“Physical distancing, hand hygiene, respiratory etiquette, safe interactions apply to all if we are to keep Covid-19 suppressed in Ireland.”

Meanwhile, the Association of Secondary Teachers in Ireland (Asti) will meet today to discuss changes to the Leaving Certificate exam.

The written exams, due to start at the end of July, will not go ahead. Students will instead be given a predicted grade by their school and the Department of Education will finalise their results.

The Teachers Union of Ireland (TUI) accepted the plan but said it needed clarification on some issues.

National Return to Work Protocol includes handshake ban and Covid-19 induction training

By Digital Desk

Minister Humphreys warned that businesses would be shut down if they did not comply with Covid-19 measures.
Minister Humphreys warned that businesses would be shut down if they did not comply with Covid-19 measures.

Businesses have been warned they could be shut down if they do not follow new back-to-work guidelines.

The measures for firms re-opening will include a ban on handshakes and sharing equipment - as well as temperature checks for workers.

Speaking about the Return to Work plan, Business Minister Heather Humphreys said: “This Protocol is a critical component of the Government’s Roadmap for reopening the economy as we gradually lift the COVID-19 restrictions.

"It very clearly sets out the steps that businesses and workers should take to ensure that they can return to work safely."

Minister Humphreys said collaboration between employers and workers "will be central to the success of our return to work."

Some of the measures include:

  • Nominated lead work representatives to ensure Covid-19 measures are adhered to in the workplace.
  • Covid-19 induction training before the workplace reopens.
  • Employers are required to update their safety plans before reopening by consulting with workers.
  • The plan should include clear procedures around Covid-19 relevant measures such as social distancing, handwashing and respiratory etiquette
  • Employers will keep a log of any group work in order to facilitate contact tracing

Employers will be required to have a clear plan for dealing with any suspected case of Covid-19 and have a designated manager in charge for such a situation.

Breaks and rest periods are to be organised to facilitate social distancing.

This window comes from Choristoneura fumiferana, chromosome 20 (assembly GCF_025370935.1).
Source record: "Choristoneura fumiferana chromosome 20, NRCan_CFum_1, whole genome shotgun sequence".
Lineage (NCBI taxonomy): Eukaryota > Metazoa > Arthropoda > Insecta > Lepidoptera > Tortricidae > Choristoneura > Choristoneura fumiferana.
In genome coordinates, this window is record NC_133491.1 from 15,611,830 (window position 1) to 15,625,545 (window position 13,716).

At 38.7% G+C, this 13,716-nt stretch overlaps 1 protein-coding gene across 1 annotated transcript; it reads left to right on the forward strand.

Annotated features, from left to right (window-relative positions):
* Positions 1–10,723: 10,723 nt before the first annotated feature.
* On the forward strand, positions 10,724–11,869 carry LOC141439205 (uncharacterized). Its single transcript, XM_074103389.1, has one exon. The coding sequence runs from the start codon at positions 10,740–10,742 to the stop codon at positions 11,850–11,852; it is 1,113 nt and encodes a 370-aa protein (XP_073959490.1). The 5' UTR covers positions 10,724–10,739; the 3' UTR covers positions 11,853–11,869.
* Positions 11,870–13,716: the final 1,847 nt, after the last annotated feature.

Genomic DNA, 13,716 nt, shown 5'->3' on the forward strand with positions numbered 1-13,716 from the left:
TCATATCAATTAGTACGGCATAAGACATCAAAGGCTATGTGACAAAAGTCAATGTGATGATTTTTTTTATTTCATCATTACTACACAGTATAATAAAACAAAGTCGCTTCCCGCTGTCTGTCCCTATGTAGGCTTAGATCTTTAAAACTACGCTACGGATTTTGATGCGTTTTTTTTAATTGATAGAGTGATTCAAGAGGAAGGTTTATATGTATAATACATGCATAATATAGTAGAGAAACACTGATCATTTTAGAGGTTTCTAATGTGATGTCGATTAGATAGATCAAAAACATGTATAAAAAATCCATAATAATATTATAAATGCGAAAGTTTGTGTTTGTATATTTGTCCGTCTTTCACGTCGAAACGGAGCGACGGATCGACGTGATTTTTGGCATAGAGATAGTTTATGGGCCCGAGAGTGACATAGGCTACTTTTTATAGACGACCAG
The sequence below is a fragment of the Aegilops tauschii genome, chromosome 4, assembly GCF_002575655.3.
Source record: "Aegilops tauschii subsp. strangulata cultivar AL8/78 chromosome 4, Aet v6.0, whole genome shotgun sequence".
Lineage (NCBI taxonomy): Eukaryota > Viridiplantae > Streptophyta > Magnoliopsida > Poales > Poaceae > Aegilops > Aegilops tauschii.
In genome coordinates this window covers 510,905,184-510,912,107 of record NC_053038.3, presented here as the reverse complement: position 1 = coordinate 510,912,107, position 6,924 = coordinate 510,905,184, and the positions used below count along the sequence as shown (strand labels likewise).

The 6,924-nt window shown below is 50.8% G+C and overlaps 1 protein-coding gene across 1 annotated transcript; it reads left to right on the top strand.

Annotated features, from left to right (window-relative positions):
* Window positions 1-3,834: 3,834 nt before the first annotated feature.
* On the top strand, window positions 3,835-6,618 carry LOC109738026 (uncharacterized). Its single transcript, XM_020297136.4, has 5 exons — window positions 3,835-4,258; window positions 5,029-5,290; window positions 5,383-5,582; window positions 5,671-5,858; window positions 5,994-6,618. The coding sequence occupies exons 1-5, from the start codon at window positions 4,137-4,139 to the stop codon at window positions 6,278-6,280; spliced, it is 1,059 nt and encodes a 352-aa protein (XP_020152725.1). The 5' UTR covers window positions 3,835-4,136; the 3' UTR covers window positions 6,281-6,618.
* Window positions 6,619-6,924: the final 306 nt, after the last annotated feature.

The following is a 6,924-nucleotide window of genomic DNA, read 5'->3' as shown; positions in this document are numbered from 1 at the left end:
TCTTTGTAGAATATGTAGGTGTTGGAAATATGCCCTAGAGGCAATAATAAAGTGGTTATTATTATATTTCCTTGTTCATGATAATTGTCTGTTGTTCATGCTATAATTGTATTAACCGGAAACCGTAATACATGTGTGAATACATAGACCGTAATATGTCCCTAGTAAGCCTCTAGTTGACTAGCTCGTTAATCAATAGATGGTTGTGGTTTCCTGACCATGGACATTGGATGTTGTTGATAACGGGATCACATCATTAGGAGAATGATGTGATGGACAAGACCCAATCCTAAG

Where social distancing is not possible in spaces smaller than 2-metres, businesses will be required to alternative protective measures in place such as plastic sneeze guards or physical barriers.

Business Minister Heather Humphreys said inspectors from the Health and Safety Authority (HSA) will be able to shut down workplaces that do not comply with new safety measures aimed at preventing the spread of Covid-19.

The Minister said the HSA would take a collaborative approach at first and will provide advice and support.

However, she said: “HSA inspectors will be able to take appropriate enforcement actions under the health and safety act 2005.

"This means if a business does not co-operate and comply with public health guidelines after been asked to make improvements, the HSA will be able to order them to shut down the workplace.”

Reacting to the government's announcement, Elaina Fitzgerald Kane, President of the Irish Hotels Federation said they were working closely with Fáilte Ireland to develop operational standards "in line with HSE requirements and international best practice."

She said: "The health and safety of our guests and teams is our main priority and the standards will cover all aspects of hotel operations and facilities."

The Labour party's Employment spokesman, Ged Nash, welcomed the Government's new protocols and said enforcement by the HSA will be central for workers to have confidence in the measures.

He said: “The HSA should have no compunction in closing down rogue businesses where bad practices are evident and where workers and consumers are being put at risk.”